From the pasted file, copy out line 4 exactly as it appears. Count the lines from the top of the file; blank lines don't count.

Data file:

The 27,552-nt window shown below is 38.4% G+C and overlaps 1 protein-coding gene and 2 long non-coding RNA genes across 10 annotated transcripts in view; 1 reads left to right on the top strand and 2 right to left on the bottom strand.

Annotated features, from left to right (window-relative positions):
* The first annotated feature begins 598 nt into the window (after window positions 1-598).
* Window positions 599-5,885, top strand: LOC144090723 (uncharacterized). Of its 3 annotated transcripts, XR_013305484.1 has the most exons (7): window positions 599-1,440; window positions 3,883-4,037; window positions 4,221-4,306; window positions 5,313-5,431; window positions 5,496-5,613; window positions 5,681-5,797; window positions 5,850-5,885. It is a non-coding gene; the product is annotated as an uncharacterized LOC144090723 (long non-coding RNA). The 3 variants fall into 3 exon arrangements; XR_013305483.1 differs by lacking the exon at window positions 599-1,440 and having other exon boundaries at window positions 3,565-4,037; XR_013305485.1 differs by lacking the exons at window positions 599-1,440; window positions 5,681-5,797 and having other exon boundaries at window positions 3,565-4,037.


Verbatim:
* Window positions 599-5,885, top strand: LOC144090723 (uncharacterized). Of its 3 annotated transcripts, XR_013305484.1 has the most exons (7): window positions 599-1,440; window positions 3,883-4,037; window positions 4,221-4,306; window positions 5,313-5,431; window positions 5,496-5,613; window positions 5,681-5,797; window positions 5,850-5,885. It is a non-coding gene; the product is annotated as an uncharacterized LOC144090723 (long non-coding RNA). The 3 variants fall into 3 exon arrangements; XR_013305483.1 differs by lacking the exon at window positions 599-1,440 and having other exon boundaries at window positions 3,565-4,037; XR_013305485.1 differs by lacking the exons at window positions 599-1,440; window positions 5,681-5,797 and having other exon boundaries at window positions 3,565-4,037.